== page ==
As we’ve already mentioned, practice makes perfect. This means steering the bike while you pedal, taking turns and making figure 8’s. Just like before, you can use safety cones or similar objects to create a pattern that you can practice navigating through. Change the patterns to help you master the ability of steering while pedaling.
Now, some experts recommend learning how to apply the brake before you even start riding a bike. You can do this by walking beside your bike and then pulling on the brakes. The advantage of this is that it helps you learn how much pressure you need to apply in order to activate the brakes and effectively stop the bike.
Other experts believe it’s easier to learn after you’ve mastered the skill of pedaling. You can start learning how to apply the brakes by gently pressing on it until you can use it without causing the bike to wobble. You can even make a game of it to keep yourself from getting bored. Find a designated point and try to stop the bike completely before reaching it.
When you’ve developed enough confidence in steering, pedaling, and braking, you can move your seat up to its proper position, leaving your knees only slightly bent when pedaling (around 80% to 90% straight). Afterwards, just keep on practicing. Find a bike friend to keep you company. Bike as much as you can. Going to the store? Ride the bike. Visiting a family member or a friend? Take your bike. The more you practice, the more it becomes muscle memory, the more confident you become.
While our guide is very in-depth, you might want some visuals to go along with our instructions. Below are two informative videos on how to teach a child and an adult to ride a bike:
If you’re new to biking, you already know the two most important things you need to get – a bike and a helmet. But what comes afterwards? Truthfully, you don’t really need anything else when it comes to cycling. There are, of course, some things that can make your ride more comfortable and enjoyable. We’ve listed them down below in order of importance.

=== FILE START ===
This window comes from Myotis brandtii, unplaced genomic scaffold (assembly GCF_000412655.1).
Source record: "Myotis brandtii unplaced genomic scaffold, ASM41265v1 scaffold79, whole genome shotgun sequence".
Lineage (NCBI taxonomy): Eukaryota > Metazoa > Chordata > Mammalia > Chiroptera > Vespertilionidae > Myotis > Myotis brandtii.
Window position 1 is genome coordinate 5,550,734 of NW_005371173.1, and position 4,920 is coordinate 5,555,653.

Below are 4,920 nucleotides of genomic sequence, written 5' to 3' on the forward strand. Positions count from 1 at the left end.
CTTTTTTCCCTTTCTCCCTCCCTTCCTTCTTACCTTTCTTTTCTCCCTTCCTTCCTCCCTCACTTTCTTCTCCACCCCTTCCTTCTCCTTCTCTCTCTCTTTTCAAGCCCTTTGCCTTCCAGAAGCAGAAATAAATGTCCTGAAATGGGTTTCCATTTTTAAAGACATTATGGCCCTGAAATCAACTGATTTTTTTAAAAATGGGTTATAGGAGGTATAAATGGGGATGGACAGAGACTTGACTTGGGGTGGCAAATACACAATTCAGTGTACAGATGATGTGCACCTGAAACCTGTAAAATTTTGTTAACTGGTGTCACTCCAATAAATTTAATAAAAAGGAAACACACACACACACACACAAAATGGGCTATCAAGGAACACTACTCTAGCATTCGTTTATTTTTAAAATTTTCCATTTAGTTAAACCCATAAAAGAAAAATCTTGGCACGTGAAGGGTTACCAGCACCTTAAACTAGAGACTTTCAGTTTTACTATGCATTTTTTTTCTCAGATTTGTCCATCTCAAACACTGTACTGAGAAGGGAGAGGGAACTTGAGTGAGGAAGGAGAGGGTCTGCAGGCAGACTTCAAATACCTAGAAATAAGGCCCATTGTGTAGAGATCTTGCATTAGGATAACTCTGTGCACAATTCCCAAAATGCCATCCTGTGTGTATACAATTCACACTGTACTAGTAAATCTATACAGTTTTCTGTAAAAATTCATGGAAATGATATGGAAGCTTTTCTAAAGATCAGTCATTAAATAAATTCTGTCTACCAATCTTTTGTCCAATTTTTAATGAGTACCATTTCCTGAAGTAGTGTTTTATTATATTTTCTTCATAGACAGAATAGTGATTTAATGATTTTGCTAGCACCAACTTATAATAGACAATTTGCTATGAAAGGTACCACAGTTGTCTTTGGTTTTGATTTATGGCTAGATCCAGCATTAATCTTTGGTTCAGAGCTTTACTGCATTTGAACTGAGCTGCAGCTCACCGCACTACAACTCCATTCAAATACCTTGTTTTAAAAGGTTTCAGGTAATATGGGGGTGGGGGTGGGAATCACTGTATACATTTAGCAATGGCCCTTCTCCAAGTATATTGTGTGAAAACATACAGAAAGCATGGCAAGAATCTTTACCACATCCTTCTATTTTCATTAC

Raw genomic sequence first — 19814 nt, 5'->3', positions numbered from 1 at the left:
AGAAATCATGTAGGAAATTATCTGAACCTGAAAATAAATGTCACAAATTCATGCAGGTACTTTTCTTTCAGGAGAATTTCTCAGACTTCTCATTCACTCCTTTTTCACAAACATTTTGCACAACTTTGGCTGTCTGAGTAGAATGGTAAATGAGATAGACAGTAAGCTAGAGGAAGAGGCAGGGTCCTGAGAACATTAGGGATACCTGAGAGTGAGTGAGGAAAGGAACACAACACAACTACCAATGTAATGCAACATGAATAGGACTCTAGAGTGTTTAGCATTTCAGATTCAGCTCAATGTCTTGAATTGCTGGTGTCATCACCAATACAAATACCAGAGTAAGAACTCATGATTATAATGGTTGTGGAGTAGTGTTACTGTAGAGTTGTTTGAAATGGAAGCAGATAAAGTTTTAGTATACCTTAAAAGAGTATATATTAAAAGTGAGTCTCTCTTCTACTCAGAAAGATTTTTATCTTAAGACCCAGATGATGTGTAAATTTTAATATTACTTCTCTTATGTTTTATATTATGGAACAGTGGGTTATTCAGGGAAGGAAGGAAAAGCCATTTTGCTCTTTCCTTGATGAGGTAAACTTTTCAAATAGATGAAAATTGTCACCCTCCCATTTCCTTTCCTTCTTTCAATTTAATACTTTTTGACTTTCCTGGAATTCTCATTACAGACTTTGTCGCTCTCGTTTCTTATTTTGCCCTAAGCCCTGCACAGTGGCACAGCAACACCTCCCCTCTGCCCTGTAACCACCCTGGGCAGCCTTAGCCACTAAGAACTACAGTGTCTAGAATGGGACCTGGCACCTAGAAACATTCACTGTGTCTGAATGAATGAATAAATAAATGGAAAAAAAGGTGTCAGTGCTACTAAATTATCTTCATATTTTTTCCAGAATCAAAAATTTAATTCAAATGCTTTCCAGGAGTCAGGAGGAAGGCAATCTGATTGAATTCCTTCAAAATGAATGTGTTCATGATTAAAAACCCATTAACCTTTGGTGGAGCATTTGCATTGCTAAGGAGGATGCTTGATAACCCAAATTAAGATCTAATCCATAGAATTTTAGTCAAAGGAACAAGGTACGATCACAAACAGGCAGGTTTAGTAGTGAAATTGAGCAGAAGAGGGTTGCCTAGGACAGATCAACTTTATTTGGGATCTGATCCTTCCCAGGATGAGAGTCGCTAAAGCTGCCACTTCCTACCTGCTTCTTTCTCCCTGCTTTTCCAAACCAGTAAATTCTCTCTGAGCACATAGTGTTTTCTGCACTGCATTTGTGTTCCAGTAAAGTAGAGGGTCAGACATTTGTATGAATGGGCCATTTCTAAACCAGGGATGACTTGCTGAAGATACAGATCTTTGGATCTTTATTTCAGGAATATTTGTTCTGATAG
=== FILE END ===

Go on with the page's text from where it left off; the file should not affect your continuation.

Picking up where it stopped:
You can’t leave your bike on the street and expect it to still be there when you come back. If you want to keep it away from light fingers, you’re going to need a bike lock. Like most other products, you get what you pay for with bike locks. Really good ones don’t come cheap.
Cycling backpacks are not your ordinary backpack. These bags are designed specifically to distribute the weight of the load on your back. It also ensures that the load doesn’t move around while you’re biking. Another important feature of a cycling backpack is that it is breathable. Biking is sweaty work which means you don’t want to get your back soaked with sweat just because your backpack covers it like a wool blanket. If you’re planning on bringing stuff with you on your bike, this is definitely a must-have.
We’ve already mentioned that there will be times when you’ll injure yourself while biking. One way to protect yourself is to wear a helmet. Cycling gloves offer a different kind of protection. These can help protect your hands when you fall and keeps them dry, allowing you to better grip the handlebars. You can even use them to keep your hand warm during the colder months. For serious bikers, cycling gloves can also be used to wipe their nose when it starts running.
You can’t keep your bike’s tires at the correct pressure if you don’t have a bike pump. Naturally, there will also be times when you’ll experience a flat tire, either on the road or after a long time in storage. You can’t really predict when it’ll happen, so it’s important to be prepared. That means having a bike pump on hand. It’s definitely more convenient and cheaper than calling for a lift home and getting your tires fixed by a professional.
Water Bottle and Bottle Cage
Riding a bike can be thirsty work, especially if you’re doing it in the heat of summer. You’ll need to keep yourself hydrated which means bringing water with you wherever you go. Now, you can easily put a bottle of water in your bag but that won’t give you easy access. Fitting a bottle cage on your bike’s frame along with a water bottle will enable you to keep biking while on the move.